Freed Associates

Project Prioritization: 5 Steps for Initiating a Project Portfolio Ranking System

By Ellen Griffith

TOPIC: Business Process Optimization, Health Care Leadership

As seen in Becker’s Health IT & CIO

Today’s health care environment is marked by transition and uncertainty. Health care managers must regularly juggle multiple project initiatives with limited time and resources, which often means making tough decisions about which new and ongoing projects to pursue.

Because determining project priorities can be inherently challenging, using a ranking methodology can help you better manage your project portfolio. By having an agreed-upon governance structure and ranking approach, you will have a sound basis for objectively prioritizing, sidelining or abandoning projects. It also helps you choose projects that align with your organization’s strategic goals and promote competitive growth.

Many software tools specialize in project portfolio prioritization. If your organization is new to this process, you can adopt a manual method using a spreadsheet to start.

Project Portfolio Guidelines

Below are five important guidelines to consider for prioritizing a project portfolio.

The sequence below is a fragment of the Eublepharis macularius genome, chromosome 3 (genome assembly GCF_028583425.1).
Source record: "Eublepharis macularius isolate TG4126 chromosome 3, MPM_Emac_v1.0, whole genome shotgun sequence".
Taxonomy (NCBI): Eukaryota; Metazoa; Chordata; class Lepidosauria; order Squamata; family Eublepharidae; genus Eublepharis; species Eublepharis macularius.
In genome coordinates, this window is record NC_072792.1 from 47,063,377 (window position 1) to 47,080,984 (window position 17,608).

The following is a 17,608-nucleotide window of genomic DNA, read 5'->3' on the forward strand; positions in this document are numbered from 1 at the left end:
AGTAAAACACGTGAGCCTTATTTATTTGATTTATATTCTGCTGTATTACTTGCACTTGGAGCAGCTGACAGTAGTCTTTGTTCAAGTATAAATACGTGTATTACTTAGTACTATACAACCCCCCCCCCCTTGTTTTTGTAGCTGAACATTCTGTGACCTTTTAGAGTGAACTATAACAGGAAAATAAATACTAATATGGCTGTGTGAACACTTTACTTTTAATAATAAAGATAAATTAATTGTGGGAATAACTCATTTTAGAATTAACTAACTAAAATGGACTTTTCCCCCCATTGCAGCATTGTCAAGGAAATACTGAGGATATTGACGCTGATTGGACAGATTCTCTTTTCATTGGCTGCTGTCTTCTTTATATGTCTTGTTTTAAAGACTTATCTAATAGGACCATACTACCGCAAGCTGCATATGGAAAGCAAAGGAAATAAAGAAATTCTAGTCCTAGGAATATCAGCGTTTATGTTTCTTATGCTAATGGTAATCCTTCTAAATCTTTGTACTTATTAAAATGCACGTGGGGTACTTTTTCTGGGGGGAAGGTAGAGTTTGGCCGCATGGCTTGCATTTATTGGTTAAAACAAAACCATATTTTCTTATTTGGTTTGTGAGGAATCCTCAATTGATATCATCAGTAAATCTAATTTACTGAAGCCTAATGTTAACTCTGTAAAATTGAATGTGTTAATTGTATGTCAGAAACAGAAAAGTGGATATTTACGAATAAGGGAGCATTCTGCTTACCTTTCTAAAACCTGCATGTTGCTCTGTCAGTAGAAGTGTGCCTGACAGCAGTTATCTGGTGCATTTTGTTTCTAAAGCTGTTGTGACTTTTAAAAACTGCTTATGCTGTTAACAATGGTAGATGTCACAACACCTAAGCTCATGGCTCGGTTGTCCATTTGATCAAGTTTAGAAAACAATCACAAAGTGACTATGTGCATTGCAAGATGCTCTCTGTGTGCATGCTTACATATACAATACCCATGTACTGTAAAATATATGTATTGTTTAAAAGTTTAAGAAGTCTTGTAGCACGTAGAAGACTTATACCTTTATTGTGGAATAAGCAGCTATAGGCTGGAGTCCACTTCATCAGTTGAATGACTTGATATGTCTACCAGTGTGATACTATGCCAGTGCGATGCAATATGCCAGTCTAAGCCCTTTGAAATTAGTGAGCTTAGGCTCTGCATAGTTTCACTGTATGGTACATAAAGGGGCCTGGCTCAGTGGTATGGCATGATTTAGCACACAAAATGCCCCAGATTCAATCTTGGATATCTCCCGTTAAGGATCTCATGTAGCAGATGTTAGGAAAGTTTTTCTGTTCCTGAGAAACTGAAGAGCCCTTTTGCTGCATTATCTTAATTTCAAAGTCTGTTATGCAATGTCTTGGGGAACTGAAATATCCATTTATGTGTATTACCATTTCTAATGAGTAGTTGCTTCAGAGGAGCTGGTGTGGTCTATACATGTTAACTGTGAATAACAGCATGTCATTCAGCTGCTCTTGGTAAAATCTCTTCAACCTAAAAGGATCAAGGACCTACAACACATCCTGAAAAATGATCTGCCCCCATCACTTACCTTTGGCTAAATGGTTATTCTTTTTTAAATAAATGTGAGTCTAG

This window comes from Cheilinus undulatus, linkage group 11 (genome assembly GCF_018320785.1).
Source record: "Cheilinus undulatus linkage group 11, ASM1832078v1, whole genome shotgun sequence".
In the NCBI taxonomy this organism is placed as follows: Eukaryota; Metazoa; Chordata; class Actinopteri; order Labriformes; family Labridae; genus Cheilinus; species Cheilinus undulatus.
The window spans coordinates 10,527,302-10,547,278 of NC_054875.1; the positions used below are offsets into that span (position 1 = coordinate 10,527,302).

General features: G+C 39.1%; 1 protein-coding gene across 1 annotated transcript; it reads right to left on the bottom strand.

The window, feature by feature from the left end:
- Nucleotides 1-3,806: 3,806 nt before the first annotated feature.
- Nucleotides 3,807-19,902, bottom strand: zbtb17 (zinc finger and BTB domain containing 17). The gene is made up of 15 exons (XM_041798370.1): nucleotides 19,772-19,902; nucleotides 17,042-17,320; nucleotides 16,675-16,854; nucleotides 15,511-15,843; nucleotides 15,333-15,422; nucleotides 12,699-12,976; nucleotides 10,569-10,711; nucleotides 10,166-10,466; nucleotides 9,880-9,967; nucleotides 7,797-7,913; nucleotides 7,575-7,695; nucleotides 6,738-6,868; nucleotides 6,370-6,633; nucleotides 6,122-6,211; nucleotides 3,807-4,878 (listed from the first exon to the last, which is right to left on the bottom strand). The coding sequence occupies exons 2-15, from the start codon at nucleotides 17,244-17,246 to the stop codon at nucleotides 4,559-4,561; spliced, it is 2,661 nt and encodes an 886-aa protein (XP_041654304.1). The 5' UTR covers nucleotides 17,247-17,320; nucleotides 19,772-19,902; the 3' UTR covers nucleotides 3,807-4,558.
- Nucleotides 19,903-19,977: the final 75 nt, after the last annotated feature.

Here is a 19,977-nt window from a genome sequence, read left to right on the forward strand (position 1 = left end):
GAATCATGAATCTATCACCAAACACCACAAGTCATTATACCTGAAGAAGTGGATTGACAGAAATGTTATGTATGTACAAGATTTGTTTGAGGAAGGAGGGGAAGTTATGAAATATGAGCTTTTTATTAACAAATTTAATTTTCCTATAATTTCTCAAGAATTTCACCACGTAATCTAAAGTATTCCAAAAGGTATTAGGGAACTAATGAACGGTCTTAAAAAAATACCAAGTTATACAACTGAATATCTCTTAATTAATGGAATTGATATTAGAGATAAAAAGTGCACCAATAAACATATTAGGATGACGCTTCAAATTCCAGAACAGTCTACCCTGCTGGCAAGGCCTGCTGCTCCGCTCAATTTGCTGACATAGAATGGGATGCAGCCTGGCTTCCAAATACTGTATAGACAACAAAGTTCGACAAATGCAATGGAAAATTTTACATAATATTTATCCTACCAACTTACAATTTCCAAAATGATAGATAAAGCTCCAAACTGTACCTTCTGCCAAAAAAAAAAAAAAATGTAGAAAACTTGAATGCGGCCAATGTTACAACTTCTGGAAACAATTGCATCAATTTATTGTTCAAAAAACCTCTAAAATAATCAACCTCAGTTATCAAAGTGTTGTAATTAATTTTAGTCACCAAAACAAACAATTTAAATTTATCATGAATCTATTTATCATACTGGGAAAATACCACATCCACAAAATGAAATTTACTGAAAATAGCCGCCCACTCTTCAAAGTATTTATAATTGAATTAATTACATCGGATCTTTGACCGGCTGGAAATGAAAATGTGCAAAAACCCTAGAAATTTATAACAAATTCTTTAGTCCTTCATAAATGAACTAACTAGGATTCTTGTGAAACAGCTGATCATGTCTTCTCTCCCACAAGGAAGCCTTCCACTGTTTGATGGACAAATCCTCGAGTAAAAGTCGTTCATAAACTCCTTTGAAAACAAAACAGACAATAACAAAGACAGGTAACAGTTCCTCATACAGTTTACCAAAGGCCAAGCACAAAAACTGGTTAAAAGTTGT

1. Determine Stakeholders and Governance Process:

Create a project governance structure, if board-level executive leadership support and commitment does not exist. This should involve a project’s manager, sponsor (or executive board), owner and other stakeholders. Identify a select group of senior-level, experienced resources as the project portfolio stakeholders and create an accountable governance body to deliver and maintain the governance process and decisions. The governance body should gather input from units and stakeholders directly impacted by the project and its potential changes.Project governance has two fundamental components. The first links projects to the organization’s mission and strategic goals so the right projects are selected. The second confirms organizational capacity to deliver the projects and provide sustainable value; therefore, the ones selected are those most likely to succeed.

2. Agree on a Project and Portfolio Ranking Methodology:

Get agreement on the project ranking methodology, including the selection criteria and scoring system. While obtaining senior leadership agreement is often challenging and time-consuming, even a limited set of agreed-upon evaluation criteria is important. To create wider buy-in, projects should be selected based on sound data and their anticipated value, not merely due to executive leadership’s gut feeling or a “first in, first out” approach.

The following represents a governance team’s most common selection categories for prioritization:

  • Alignment with strategic goals
  • Regulatory compliance
  • Potential return on investment
  • Establishment/improvement of a competitive advantage or elimination of a disadvantage
  • Length of project timeline
  • Resources required
  • Dependency on other projects
  • Level of project risk

Not all criteria are relevant to every organization or every project. Initially, limit your selection criteria to no more than six to eight agreed-upon items; otherwise this process may become cumbersome.